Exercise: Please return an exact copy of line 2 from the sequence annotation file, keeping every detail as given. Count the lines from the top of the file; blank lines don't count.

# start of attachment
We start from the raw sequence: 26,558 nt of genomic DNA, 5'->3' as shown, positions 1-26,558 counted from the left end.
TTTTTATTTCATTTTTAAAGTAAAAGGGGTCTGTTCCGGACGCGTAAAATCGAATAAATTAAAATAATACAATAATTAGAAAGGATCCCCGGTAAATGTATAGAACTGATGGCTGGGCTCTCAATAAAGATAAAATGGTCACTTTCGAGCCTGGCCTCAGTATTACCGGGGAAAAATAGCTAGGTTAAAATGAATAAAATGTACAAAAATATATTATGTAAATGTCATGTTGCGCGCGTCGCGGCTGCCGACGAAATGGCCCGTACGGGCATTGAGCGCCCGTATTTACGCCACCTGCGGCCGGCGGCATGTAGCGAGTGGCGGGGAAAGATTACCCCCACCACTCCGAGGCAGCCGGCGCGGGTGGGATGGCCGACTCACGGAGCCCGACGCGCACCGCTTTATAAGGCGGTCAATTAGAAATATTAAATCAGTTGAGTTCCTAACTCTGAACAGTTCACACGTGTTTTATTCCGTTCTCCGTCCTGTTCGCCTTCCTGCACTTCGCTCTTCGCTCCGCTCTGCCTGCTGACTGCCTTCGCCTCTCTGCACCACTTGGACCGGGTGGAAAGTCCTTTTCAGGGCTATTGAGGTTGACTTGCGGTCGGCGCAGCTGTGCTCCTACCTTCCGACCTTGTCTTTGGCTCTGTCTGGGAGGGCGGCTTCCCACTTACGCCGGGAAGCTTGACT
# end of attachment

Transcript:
TTTTTATTTCATTTTTAAAGTAAAAGGGGTCTGTTCCGGACGCGTAAAATCGAATAAATTAAAATAATACAATAATTAGAAAGGATCCCCGGTAAATGTATAGAACTGATGGCTGGGCTCTCAATAAAGATAAAATGGTCACTTTCGAGCCTGGCCTCAGTATTACCGGGGAAAAATAGCTAGGTTAAAATGAATAAAATGTACAAAAATATATTATGTAAATGTCATGTTGCGCGCGTCGCGGCTGCCGACGAAATGGCCCGTACGGGCATTGAGCGCCCGTATTTACGCCACCTGCGGCCGGCGGCATGTAGCGAGTGGCGGGGAAAGATTACCCCCACCACTCCGAGGCAGCCGGCGCGGGTGGGATGGCCGACTCACGGAGCCCGACGCGCACCGCTTTATAAGGCGGTCAATTAGAAATATTAAATCAGTTGAGTTCCTAACTCTGAACAGTTCACACGTGTTTTATTCCGTTCTCCGTCCTGTTCGCCTTCCTGCACTTCGCTCTTCGCTCCGCTCTGCCTGCTGACTGCCTTCGCCTCTCTGCACCACTTGGACCGGGTGGAAAGTCCTTTTCAGGGCTATTGAGGTTGACTTGCGGTCGGCGCAGCTGTGCTCCTACCTTCCGACCTTGTCTTTGGCTCTGTCTGGGAGGGCGGCTTCCCACTTACGCCGGGAAGCTTGACT